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How to keep tabs on your blood pressure at home 

Senior man taking his blood pressure at home with virtual nurse

Staying on top of your numbers can be a smart health step. Here’s what to look for in a monitor, and how to get readings you can trust.

Blood pressure may be something you don’t think about much until your doctor measures it. But as you get older, your provider may suggest checking your numbers more often.  

Learning to check your own blood pressure at home, and doing it regularly, can lead to significant improvements in health, says Tatiana Tsvetkova, MD. She’s a cardiologist at Southwest Medical, part of Optum Care, in Las Vegas, Nevada.  

High blood pressure increases your risk of serious health problems like heart disease, stroke, and kidney failure.1 “The goal is to keep blood pressure at what’s considered normal, which is less than 120/80,” says Dr. Tsvetkova. 

But what exactly do those numbers mean? And how can tracking their rise and fall improve your health? Read on to learn the basics of measuring your blood pressure at home. Plus, you’ll find lifestyle changes that may help you bring your numbers down.  

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What is my blood pressure? 

Whether your doctor measures your blood pressure or you do it yourself at home, the result will come in two numbers. Those might be something like 130/80 or 115/70, for instance. 

Both numbers show the amount of pressure your blood is putting on your artery walls. But they show it at different times, according to the American Heart Association (AHA):2 

  • The first number, called systolic blood pressure, measures the pressure during a  heartbeat. That’s when your heart pumps. 
  • The second number, called diastolic blood pressure, measures the pressure between beats. That’s your pressure at rest. 
  • These numbers are both measured in mm Hg, which means “millimeters of mercury.”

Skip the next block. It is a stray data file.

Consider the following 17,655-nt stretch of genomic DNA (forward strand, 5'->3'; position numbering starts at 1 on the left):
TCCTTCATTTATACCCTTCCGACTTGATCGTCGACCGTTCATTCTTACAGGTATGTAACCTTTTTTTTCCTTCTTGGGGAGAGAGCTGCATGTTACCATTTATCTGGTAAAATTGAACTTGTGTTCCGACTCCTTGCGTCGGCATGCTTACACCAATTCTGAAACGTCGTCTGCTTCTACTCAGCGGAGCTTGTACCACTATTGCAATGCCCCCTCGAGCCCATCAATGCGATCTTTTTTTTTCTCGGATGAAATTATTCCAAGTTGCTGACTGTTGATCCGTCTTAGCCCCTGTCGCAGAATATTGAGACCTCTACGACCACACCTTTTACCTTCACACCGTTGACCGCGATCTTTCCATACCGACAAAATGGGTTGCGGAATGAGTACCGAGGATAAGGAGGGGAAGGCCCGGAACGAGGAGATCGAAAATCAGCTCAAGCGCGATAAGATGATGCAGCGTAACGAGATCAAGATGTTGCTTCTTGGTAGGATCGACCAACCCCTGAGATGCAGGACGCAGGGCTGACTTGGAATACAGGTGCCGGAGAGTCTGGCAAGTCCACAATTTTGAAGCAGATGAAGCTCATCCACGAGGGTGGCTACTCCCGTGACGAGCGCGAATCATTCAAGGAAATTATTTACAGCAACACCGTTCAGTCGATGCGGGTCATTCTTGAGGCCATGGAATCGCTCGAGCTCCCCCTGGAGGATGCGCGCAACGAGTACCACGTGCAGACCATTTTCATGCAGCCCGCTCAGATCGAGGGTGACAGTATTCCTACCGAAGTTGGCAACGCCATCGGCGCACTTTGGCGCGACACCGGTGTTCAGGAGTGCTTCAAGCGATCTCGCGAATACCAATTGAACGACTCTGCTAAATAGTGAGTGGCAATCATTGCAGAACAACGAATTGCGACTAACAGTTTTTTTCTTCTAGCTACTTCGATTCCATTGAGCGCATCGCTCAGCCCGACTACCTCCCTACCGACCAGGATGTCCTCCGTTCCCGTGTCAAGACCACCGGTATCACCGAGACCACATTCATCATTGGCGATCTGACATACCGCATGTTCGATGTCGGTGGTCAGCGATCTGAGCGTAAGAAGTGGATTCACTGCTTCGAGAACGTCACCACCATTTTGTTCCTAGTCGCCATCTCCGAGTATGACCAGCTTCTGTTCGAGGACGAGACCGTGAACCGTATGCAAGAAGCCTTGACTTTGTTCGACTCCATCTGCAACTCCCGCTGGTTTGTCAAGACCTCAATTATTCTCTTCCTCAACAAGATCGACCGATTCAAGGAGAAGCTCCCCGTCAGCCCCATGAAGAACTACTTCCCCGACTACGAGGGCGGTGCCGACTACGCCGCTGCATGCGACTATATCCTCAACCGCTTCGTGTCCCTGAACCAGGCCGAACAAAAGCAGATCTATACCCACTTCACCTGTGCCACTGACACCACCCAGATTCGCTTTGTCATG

Normal systolic blood pressure is less than 120 mm Hg, and normal diastolic blood pressure is less than 80 mm Hg. So, as an example, if your blood pressure reading is 118/78 mm Hg, it’s at a healthy level.2  

If your first number is 130 or higher, or your second number is 80 or higher, you have high blood pressure, also called hypertension.2 

There is also a category called “elevated blood pressure.” This is when your second number is normal (less than 80 mm Hg) but your first number is 120 to 129 mm Hg. This is not hypertension, but it’s close enough that your doctor will want to address it.2 

“About half of people in the United States have hypertension, which is blood pressure higher than 130/80,” says Dr. Tsvetkova. And in most cases, people don’t have symptoms, so you may not even realize it’s a problem. 

“It’s not enough to have your blood pressure measured just once or twice a year at a checkup,” Dr. Tsvetkova says. You may also need to check your blood pressure regularly at home. This can help ensure that your hypertension is controlled and help guide treatment, she adds.  

An Optum doctor or specialist can help you keep tabs on your blood pressure, too. Find an Optum doctor

How do I choose an at-home blood pressure monitor? 

You don’t need to spend a lot. To buy the right blood pressure monitor, follow these recommendations from the AHA:3 

  • Choose a monitor that has been validated by medical professionals. 
  • Pick an automatic, cuff-style monitor for the upper arm.  
  • Don’t use wrist and finger models. They often give inaccurate readings. 
  • Be sure the cuff fits your arm. A standard cuff size may be too large or too small for some people.